There are small but impactful daily practices that the average resident wouldn't think of as detrimental to the environment's health as they are. Who would believe that an unbiodegradable wet wipe thrown at the landfill needs 100 or more years to disappear? Or suppose we were to go beyond the regular household maintenance practices. How many people know that numerous ingredients in sunscreens, such as oxybenzone and octinoxate, impact the marine ecosystem?

Without throwing the guilt to anyone unknowingly engaging in harmful practices that do no good to the environment, the truth is that some behaviors are to be eliminated or replaced with greener ones. Here are several routines UK home members engage in that can take their toll on the surroundings' welfare:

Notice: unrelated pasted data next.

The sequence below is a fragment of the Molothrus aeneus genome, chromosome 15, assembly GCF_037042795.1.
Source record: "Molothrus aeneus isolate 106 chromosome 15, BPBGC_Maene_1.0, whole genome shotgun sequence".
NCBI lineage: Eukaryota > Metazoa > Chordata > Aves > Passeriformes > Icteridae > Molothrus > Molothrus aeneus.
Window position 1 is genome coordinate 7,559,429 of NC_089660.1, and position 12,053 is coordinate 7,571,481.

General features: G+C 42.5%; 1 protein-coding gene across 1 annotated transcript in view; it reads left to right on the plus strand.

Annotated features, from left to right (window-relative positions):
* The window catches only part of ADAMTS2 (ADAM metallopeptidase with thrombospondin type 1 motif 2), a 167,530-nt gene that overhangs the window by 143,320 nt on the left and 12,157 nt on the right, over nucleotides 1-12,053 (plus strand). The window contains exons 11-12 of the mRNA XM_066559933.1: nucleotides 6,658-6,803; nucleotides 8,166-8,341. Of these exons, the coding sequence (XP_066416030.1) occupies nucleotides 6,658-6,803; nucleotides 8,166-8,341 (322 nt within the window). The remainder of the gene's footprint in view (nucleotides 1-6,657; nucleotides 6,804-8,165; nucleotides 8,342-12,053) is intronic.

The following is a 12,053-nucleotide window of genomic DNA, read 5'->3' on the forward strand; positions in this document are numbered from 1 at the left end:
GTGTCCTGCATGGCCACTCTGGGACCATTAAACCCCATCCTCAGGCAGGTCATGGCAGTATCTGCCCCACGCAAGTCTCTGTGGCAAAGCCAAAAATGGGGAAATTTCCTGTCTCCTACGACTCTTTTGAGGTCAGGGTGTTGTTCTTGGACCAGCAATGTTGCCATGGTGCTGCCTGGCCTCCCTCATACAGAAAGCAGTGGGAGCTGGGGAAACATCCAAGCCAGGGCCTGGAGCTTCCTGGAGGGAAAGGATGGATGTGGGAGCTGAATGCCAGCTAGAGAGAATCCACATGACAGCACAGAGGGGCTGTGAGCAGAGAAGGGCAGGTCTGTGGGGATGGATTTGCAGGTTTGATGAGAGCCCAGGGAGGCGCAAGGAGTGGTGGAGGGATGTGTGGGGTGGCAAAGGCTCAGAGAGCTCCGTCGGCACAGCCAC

• Throwing consumed coffee capsules in the trash
  • Unsafely disposing of chopsticks
  • Tossing plastic tea bags in the bin
  • Ditching glitter-based products.

On the other hand, the government took a firm stance towards several detrimental practices, with a highly influential example being banning the manufacturing of cosmetics with microplastics in their formula. Similarly, in the business world, another positive model encouraged and backed up is the cooperation with experts in recycling solutions such as Miltek. Good practice examples are everywhere but it’s just a matter of time until more households and organizations become comfortable enough to pursue them. 


Good practice examples in the UK

Here are some sustainable home maintenance ideas sourced straight from responsible UK households: